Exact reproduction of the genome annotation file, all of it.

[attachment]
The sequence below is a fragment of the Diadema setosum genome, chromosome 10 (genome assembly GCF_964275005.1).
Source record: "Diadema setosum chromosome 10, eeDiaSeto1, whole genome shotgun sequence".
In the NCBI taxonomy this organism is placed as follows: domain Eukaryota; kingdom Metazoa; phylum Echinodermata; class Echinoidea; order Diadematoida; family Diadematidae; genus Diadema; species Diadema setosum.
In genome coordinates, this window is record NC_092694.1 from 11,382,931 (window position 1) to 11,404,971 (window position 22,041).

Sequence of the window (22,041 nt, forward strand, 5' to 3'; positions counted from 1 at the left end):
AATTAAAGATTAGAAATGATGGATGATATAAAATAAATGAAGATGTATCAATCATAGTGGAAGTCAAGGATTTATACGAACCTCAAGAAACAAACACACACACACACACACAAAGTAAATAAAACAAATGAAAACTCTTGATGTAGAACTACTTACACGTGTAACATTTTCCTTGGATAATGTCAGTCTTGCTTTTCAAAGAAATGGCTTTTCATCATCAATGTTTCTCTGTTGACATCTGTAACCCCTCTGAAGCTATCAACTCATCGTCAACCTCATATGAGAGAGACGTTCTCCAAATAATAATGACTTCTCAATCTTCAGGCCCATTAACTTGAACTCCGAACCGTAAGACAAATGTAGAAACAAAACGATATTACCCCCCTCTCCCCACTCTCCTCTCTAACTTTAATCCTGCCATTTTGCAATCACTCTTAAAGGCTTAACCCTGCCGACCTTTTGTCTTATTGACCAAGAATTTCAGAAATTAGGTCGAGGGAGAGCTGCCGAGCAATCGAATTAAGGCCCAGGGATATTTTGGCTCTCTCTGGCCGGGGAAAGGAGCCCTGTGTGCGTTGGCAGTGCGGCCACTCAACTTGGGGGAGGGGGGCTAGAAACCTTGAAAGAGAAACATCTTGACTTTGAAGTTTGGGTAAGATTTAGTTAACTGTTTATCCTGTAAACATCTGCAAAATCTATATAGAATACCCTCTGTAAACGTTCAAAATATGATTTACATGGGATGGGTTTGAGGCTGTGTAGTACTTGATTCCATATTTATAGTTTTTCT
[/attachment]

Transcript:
The sequence below is a fragment of the Diadema setosum genome, chromosome 10 (genome assembly GCF_964275005.1).
Source record: "Diadema setosum chromosome 10, eeDiaSeto1, whole genome shotgun sequence".
In the NCBI taxonomy this organism is placed as follows: domain Eukaryota; kingdom Metazoa; phylum Echinodermata; class Echinoidea; order Diadematoida; family Diadematidae; genus Diadema; species Diadema setosum.
In genome coordinates, this window is record NC_092694.1 from 11,382,931 (window position 1) to 11,404,971 (window position 22,041).

Sequence of the window (22,041 nt, forward strand, 5' to 3'; positions counted from 1 at the left end):
AATTAAAGATTAGAAATGATGGATGATATAAAATAAATGAAGATGTATCAATCATAGTGGAAGTCAAGGATTTATACGAACCTCAAGAAACAAACACACACACACACACACAAAGTAAATAAAACAAATGAAAACTCTTGATGTAGAACTACTTACACGTGTAACATTTTCCTTGGATAATGTCAGTCTTGCTTTTCAAAGAAATGGCTTTTCATCATCAATGTTTCTCTGTTGACATCTGTAACCCCTCTGAAGCTATCAACTCATCGTCAACCTCATATGAGAGAGACGTTCTCCAAATAATAATGACTTCTCAATCTTCAGGCCCATTAACTTGAACTCCGAACCGTAAGACAAATGTAGAAACAAAACGATATTACCCCCCTCTCCCCACTCTCCTCTCTAACTTTAATCCTGCCATTTTGCAATCACTCTTAAAGGCTTAACCCTGCCGACCTTTTGTCTTATTGACCAAGAATTTCAGAAATTAGGTCGAGGGAGAGCTGCCGAGCAATCGAATTAAGGCCCAGGGATATTTTGGCTCTCTCTGGCCGGGGAAAGGAGCCCTGTGTGCGTTGGCAGTGCGGCCACTCAACTTGGGGGAGGGGGGCTAGAAACCTTGAAAGAGAAACATCTTGACTTTGAAGTTTGGGTAAGATTTAGTTAACTGTTTATCCTGTAAACATCTGCAAAATCTATATAGAATACCCTCTGTAAACGTTCAAAATATGATTTACATGGGATGGGTTTGAGGCTGTGTAGTACTTGATTCCATATTTATAGTTTTTCT